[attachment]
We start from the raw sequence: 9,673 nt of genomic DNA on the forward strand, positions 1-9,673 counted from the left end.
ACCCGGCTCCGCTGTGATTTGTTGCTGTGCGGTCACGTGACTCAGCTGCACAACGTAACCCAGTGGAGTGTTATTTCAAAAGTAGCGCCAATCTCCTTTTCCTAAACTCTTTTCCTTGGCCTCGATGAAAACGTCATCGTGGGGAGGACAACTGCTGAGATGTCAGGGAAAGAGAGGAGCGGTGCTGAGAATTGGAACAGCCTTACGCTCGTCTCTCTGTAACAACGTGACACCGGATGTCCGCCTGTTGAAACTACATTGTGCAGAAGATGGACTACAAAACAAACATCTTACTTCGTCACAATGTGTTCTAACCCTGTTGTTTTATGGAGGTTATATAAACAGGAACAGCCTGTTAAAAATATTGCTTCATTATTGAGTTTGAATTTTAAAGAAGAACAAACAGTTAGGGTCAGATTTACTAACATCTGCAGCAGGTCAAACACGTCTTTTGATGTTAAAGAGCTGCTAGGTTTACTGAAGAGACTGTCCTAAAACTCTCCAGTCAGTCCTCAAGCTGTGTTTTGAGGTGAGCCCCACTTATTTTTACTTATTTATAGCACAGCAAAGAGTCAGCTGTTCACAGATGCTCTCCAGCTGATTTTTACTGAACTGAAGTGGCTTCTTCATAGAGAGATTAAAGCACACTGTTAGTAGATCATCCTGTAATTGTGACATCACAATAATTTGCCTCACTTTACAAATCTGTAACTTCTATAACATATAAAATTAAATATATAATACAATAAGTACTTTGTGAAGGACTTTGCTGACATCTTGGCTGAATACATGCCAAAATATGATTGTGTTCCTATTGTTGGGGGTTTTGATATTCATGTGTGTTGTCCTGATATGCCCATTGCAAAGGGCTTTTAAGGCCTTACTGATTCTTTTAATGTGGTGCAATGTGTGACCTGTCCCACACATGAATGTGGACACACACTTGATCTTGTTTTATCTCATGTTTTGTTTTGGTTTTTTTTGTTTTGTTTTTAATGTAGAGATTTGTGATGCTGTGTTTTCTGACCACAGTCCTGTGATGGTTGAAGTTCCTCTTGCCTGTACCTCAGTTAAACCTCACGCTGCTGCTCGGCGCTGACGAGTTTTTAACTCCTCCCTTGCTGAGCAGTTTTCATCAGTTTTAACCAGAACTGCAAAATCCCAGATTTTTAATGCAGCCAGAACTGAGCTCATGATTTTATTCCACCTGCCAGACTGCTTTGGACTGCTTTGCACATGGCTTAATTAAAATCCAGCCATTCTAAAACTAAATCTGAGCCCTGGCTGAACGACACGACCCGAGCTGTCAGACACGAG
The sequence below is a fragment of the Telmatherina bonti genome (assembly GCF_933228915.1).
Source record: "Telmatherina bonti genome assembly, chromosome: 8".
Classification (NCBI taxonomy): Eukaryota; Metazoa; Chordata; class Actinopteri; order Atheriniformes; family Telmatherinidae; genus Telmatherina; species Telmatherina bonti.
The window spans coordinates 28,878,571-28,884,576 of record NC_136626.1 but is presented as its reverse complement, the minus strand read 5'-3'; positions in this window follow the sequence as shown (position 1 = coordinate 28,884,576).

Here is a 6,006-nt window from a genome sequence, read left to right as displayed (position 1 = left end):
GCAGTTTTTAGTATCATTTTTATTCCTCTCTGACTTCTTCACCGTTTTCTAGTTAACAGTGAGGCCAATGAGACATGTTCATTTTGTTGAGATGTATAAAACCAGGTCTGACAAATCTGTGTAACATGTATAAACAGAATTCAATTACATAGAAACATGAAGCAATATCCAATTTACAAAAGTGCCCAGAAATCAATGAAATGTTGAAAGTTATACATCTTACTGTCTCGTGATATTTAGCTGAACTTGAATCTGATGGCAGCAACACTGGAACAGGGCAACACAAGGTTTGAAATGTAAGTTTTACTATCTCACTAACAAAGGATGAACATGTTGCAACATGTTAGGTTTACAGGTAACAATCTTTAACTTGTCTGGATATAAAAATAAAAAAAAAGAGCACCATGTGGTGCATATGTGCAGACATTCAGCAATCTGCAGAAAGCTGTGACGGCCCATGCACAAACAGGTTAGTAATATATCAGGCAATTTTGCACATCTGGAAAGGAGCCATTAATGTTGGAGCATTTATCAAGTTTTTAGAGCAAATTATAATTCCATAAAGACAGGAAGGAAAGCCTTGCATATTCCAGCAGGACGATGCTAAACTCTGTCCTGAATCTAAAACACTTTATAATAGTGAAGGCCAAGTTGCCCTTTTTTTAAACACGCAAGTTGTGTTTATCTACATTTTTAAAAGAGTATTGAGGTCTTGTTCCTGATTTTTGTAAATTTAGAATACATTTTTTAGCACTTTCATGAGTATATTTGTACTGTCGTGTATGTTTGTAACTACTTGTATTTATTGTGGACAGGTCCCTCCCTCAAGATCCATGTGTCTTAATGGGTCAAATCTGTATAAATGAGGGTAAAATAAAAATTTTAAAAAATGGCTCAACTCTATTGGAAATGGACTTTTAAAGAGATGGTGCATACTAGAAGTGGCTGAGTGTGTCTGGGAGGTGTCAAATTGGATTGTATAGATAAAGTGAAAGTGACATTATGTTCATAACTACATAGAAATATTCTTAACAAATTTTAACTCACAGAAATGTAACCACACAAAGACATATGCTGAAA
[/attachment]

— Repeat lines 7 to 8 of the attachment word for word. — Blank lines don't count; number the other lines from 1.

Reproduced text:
Here is a 6,006-nt window from a genome sequence, read left to right as displayed (position 1 = left end):
GCAGTTTTTAGTATCATTTTTATTCCTCTCTGACTTCTTCACCGTTTTCTAGTTAACAGTGAGGCCAATGAGACATGTTCATTTTGTTGAGATGTATAAAACCAGGTCTGACAAATCTGTGTAACATGTATAAACAGAATTCAATTACATAGAAACATGAAGCAATATCCAATTTACAAAAGTGCCCAGAAATCAATGAAATGTTGAAAGTTATACATCTTACTGTCTCGTGATATTTAGCTGAACTTGAATCTGATGGCAGCAACACTGGAACAGGGCAACACAAGGTTTGAAATGTAAGTTTTACTATCTCACTAACAAAGGATGAACATGTTGCAACATGTTAGGTTTACAGGTAACAATCTTTAACTTGTCTGGATATAAAAATAAAAAAAAAGAGCACCATGTGGTGCATATGTGCAGACATTCAGCAATCTGCAGAAAGCTGTGACGGCCCATGCACAAACAGGTTAGTAATATATCAGGCAATTTTGCACATCTGGAAAGGAGCCATTAATGTTGGAGCATTTATCAAGTTTTTAGAGCAAATTATAATTCCATAAAGACAGGAAGGAAAGCCTTGCATATTCCAGCAGGACGATGCTAAACTCTGTCCTGAATCTAAAACACTTTATAATAGTGAAGGCCAAGTTGCCCTTTTTTTAAACACGCAAGTTGTGTTTATCTACATTTTTAAAAGAGTATTGAGGTCTTGTTCCTGATTTTTGTAAATTTAGAATACATTTTTTAGCACTTTCATGAGTATATTTGTACTGTCGTGTATGTTTGTAACTACTTGTATTTATTGTGGACAGGTCCCTCCCTCAAGATCCATGTGTCTTAATGGGTCAAATCTGTATAAATGAGGGTAAAATAAAAATTTTAAAAAATGGCTCAACTCTATTGGAAATGGACTTTTAAAGAGATGGTGCATACTAGAAGTGGCTGAGTGTGTCTGGGAGGTGTCAAATTGGATTGTATAGATAAAGTGAAAGTGACATTATGTTCATAACTACATAGAAATATTCTTAACAAATTTTAACTCACAGAAATGTAACCACACAAAGACATATGCTGAAA